How can I prevent Asynchronous EventHandler handles events that should be rollbacked

Hi, all:

I’m writing some learning tests to understand CQRS and Axon-framework and I have an question about asynchronous event processing.

Let’s say I have two event handler on CustomerRegisteredEvent, one is synchronous to prevent duplicated customer.

@EventHandler public void on(CustomerRegisteredEvent event) { CustomerReadModel c = transform(event); entityManager.persiste(c);//insert a customer in a relational query database }

The other is to send an email asynchronously.

@EventHandler public void on(CustomerRegisteredEvent event) { System.err.println(Thread.currentThread().getId() + " sending email async"); }

Ideally, I want the email is send only when the customer is registered(ideally, inserted a row in query database). On the synchronous side, it’s fine when exception occurrs, all data is rolled back(including the event), But once the async handler receives the event, it is impossible to rollback and it makes no sense.

How can I avoid this issue. After pondering for a while, I think it’s a difficult one. when an event is published to the bus, the unit of work is committed. so all the handlers(no matter sync or async) will receives the event. Unless all async handlers subscribe another event bus and the event is dispatched to this bus after all sync (and transactional) handler finish their work.

An alternative solution is eventual consistency, do some compensating when exceptions occurrs.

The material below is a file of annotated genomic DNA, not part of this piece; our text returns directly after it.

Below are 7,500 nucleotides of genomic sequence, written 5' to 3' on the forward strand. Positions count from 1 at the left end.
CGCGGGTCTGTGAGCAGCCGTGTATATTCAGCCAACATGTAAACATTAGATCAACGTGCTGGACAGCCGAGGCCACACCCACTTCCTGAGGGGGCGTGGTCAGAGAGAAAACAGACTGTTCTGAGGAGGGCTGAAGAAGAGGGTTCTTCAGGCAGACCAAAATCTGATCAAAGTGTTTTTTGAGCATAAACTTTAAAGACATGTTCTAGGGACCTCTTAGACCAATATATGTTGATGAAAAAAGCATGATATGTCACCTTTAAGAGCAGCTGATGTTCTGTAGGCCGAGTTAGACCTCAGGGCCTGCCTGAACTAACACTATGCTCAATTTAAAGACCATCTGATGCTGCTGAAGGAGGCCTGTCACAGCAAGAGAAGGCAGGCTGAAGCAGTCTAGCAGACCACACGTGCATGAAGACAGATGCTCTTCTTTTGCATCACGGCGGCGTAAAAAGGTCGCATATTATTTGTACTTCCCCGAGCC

By the way, it seems only infrastructure error causes this problem, if I add an intentional exception to the sync handler like:

@EventHandler public void on(CustomerRegisteredEvent event) { CustomerReadModel c = transform(event); entityManager.persiste(c);//insert a customer in a relational query database throw new RuntimeException("intentionally throw"); }

Then the async handler is not invoked. Is this just a coincidence?

I would like your opinoins, thank you in advance.

From a quick browse of the Axon documentation (I haven't written an application with it yet), it appears to follow the same nomenclature as most other CQRS/ES information "out there" on the web: Commands are where you can stop things from happening, Events are things that already happened. Thus, you can't stop something from happening in an Event handler (it is too late… all you can do is successfully understand what happened and take some followup action).

So I think the answer is: If you want to stop a customer from registering, you do that in a command handler. That is where you can throw an exception of the action is not OK.


this one pops up every once in a while, although there is a slight twist this time. Kyle is right about the Command handlers being the only one that can “reject” the execution. However, if you’re using Event Sourcing, validating that a username is unique (a.k.a Set validation) is a slight bit harder.

Basically, there are four aproaches:

  • Have the command handler execute a query to validate uniqueness. Just accept the very small chance of a duplicate when two users register the same name at appx the same time
  • Slight modified version of the above, where the command handler keeps a “used usernames” table, in which it updates and reads the usernames being used.
  • Detect the duplicates in the Event Handler that updates the query model. When a duplicate is detected, the second account is blocked. In your case, this would mean an email is sent.
  • Use a 2-step process where a Saga confirms an account. You could send the email based on the confirmation.

Hope this helps.